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Optics Express

Optics Express

  • Editor: C. Martijn de Sterke
  • Vol. 20, Iss. 21 — Oct. 8, 2012
  • pp: 23442–23455
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Improved Fourier-based characterization of intracellular fractal features

Joanna Xylas, Kyle P. Quinn, Martin Hunter, and Irene Georgakoudi  »View Author Affiliations


Optics Express, Vol. 20, Issue 21, pp. 23442-23455 (2012)
http://dx.doi.org/10.1364/OE.20.023442


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Abstract

A novel Fourier-based image analysis method for measuring fractal features is presented which can significantly reduce artifacts due to non-fractal edge effects. The technique is broadly applicable to the quantitative characterization of internal morphology (texture) of image features with well-defined borders. In this study, we explore the capacity of this method for quantitative assessment of intracellular fractal morphology of mitochondrial networks in images of normal and diseased (precancerous) epithelial tissues. Using a combination of simulated fractal images and endogenous two-photon excited fluorescence (TPEF) microscopy, our method is shown to more accurately characterize the exponent of the high-frequency power spectral density (PSD) of these images in the presence of artifacts that arise due to cellular and nuclear borders.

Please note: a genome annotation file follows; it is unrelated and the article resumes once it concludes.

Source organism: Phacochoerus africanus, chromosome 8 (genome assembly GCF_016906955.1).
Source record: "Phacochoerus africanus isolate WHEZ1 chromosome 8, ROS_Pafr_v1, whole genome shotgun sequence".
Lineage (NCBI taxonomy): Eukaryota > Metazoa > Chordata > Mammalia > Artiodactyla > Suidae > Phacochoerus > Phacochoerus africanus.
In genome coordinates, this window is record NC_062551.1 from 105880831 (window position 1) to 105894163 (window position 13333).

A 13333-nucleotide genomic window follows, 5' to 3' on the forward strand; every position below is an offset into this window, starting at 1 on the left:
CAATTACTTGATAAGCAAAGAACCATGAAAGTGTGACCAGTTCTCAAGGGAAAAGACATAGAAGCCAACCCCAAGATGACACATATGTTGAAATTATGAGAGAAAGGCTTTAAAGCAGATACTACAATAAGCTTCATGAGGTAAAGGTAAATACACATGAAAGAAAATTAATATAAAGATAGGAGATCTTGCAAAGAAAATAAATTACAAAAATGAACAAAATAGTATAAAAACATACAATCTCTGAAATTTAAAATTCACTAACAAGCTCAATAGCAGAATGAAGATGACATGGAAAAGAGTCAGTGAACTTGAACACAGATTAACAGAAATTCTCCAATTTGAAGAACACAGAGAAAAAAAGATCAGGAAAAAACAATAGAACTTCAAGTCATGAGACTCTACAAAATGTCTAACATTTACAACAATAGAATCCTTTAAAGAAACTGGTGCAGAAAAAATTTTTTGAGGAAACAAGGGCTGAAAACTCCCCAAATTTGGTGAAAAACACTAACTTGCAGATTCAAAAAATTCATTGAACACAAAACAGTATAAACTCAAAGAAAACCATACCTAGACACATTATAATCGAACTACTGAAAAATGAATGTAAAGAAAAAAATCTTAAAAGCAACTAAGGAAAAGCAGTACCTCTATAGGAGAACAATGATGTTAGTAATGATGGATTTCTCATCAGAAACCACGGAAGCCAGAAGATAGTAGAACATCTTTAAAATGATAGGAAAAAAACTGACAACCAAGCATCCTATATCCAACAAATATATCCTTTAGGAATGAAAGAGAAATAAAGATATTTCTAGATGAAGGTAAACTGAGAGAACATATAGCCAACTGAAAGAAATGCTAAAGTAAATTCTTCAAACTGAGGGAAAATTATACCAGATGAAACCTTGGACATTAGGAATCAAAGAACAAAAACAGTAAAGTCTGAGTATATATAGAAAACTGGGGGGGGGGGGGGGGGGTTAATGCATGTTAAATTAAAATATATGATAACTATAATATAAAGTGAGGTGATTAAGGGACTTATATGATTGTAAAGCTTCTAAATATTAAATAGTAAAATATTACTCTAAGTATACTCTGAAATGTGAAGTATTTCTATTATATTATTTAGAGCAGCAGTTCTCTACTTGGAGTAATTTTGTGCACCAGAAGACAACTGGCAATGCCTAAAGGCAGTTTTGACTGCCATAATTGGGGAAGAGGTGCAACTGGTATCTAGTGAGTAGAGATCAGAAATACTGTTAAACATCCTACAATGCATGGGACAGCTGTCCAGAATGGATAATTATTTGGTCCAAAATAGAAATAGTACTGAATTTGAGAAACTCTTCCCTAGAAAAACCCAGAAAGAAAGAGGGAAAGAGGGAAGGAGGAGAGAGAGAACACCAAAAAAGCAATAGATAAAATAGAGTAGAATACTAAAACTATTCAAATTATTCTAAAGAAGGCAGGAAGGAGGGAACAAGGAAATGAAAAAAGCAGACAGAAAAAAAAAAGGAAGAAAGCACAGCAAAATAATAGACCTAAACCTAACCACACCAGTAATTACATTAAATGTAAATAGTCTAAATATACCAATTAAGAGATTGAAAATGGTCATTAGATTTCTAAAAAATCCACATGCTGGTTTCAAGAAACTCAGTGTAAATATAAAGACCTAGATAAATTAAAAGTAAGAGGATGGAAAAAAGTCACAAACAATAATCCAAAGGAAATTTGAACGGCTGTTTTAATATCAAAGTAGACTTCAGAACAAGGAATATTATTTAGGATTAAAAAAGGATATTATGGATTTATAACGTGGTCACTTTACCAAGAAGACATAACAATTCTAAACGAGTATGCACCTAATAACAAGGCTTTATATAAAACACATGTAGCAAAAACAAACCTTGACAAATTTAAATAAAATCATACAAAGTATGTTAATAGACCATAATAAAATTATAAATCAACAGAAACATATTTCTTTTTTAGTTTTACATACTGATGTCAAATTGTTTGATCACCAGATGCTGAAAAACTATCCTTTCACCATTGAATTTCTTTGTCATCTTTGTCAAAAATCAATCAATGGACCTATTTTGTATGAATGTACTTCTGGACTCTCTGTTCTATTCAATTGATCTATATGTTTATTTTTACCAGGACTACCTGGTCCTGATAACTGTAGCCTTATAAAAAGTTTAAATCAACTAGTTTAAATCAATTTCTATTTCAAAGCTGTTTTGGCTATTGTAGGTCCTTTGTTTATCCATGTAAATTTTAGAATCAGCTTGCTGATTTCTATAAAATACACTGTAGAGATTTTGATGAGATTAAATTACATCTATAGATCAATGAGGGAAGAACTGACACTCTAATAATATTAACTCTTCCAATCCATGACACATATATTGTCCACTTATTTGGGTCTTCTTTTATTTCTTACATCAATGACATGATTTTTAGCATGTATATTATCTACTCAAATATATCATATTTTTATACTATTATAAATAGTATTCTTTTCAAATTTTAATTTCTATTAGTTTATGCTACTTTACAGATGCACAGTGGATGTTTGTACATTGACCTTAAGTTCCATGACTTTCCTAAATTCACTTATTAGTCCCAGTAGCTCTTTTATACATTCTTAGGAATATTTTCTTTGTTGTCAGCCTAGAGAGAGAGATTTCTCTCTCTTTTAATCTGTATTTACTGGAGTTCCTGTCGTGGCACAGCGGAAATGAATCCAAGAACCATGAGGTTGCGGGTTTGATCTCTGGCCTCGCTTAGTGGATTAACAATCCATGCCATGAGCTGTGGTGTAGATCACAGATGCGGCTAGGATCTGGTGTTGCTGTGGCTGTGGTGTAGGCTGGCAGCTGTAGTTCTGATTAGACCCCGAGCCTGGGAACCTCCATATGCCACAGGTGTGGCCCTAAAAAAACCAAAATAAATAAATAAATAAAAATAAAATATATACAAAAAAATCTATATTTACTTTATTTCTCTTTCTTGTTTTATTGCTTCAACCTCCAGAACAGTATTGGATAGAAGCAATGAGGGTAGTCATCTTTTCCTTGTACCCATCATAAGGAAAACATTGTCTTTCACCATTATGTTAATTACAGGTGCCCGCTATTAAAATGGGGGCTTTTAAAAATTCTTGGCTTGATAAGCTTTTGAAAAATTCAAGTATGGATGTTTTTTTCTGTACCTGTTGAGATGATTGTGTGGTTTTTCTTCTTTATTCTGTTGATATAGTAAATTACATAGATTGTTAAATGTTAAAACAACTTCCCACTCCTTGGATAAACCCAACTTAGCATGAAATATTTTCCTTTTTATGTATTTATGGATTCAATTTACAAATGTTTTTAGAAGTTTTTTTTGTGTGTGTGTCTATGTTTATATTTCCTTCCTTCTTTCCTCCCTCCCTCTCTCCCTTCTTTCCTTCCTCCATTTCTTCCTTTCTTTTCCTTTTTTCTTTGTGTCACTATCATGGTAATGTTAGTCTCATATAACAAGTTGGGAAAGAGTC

© 2012 OSA

1. Introduction

The analysis of biomedical images is critical for detection of abnormalities and disease, but it is often subject to the interpretation of a medical professional. Starting as early as the 1960s, efforts have been made to develop quantitative tools based on automated image analysis algorithms to assist physicians and researchers in characterizing tissue properties [1